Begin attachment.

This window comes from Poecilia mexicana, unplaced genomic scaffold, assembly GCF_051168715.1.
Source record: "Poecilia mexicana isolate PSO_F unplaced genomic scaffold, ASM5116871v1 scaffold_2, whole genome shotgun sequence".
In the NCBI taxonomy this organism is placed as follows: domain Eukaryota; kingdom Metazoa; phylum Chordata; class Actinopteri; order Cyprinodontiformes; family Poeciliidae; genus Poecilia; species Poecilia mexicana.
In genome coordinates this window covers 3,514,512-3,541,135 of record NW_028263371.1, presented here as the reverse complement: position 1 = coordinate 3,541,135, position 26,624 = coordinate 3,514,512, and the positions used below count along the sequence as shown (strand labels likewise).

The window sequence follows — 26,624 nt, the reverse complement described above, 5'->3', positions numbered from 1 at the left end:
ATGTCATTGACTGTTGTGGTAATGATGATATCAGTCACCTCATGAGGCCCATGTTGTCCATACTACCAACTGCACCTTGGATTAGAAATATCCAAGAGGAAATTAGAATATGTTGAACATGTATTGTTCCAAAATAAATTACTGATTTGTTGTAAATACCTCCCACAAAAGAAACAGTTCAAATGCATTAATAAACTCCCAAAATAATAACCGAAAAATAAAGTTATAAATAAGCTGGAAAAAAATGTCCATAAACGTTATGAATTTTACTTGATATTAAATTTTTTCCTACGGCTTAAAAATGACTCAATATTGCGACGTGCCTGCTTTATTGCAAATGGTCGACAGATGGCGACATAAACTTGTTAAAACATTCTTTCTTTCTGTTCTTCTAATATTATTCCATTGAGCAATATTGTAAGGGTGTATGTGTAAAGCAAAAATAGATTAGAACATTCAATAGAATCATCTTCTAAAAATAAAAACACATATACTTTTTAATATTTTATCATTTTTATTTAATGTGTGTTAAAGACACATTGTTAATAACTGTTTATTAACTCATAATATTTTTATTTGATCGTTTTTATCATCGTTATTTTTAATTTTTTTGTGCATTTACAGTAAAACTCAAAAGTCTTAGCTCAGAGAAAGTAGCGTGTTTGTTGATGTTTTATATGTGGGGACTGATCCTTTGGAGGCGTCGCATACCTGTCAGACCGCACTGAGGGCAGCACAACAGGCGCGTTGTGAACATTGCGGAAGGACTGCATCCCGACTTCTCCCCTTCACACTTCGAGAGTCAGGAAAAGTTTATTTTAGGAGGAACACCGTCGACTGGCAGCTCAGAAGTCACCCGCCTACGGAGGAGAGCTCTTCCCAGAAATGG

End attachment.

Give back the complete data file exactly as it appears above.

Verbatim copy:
This window comes from Poecilia mexicana, unplaced genomic scaffold, assembly GCF_051168715.1.
Source record: "Poecilia mexicana isolate PSO_F unplaced genomic scaffold, ASM5116871v1 scaffold_2, whole genome shotgun sequence".
In the NCBI taxonomy this organism is placed as follows: domain Eukaryota; kingdom Metazoa; phylum Chordata; class Actinopteri; order Cyprinodontiformes; family Poeciliidae; genus Poecilia; species Poecilia mexicana.
In genome coordinates this window covers 3,514,512-3,541,135 of record NW_028263371.1, presented here as the reverse complement: position 1 = coordinate 3,541,135, position 26,624 = coordinate 3,514,512, and the positions used below count along the sequence as shown (strand labels likewise).

The window sequence follows — 26,624 nt, the reverse complement described above, 5'->3', positions numbered from 1 at the left end:
ATGTCATTGACTGTTGTGGTAATGATGATATCAGTCACCTCATGAGGCCCATGTTGTCCATACTACCAACTGCACCTTGGATTAGAAATATCCAAGAGGAAATTAGAATATGTTGAACATGTATTGTTCCAAAATAAATTACTGATTTGTTGTAAATACCTCCCACAAAAGAAACAGTTCAAATGCATTAATAAACTCCCAAAATAATAACCGAAAAATAAAGTTATAAATAAGCTGGAAAAAAATGTCCATAAACGTTATGAATTTTACTTGATATTAAATTTTTTCCTACGGCTTAAAAATGACTCAATATTGCGACGTGCCTGCTTTATTGCAAATGGTCGACAGATGGCGACATAAACTTGTTAAAACATTCTTTCTTTCTGTTCTTCTAATATTATTCCATTGAGCAATATTGTAAGGGTGTATGTGTAAAGCAAAAATAGATTAGAACATTCAATAGAATCATCTTCTAAAAATAAAAACACATATACTTTTTAATATTTTATCATTTTTATTTAATGTGTGTTAAAGACACATTGTTAATAACTGTTTATTAACTCATAATATTTTTATTTGATCGTTTTTATCATCGTTATTTTTAATTTTTTTGTGCATTTACAGTAAAACTCAAAAGTCTTAGCTCAGAGAAAGTAGCGTGTTTGTTGATGTTTTATATGTGGGGACTGATCCTTTGGAGGCGTCGCATACCTGTCAGACCGCACTGAGGGCAGCACAACAGGCGCGTTGTGAACATTGCGGAAGGACTGCATCCCGACTTCTCCCCTTCACACTTCGAGAGTCAGGAAAAGTTTATTTTAGGAGGAACACCGTCGACTGGCAGCTCAGAAGTCACCCGCCTACGGAGGAGAGCTCTTCCCAGAAATGG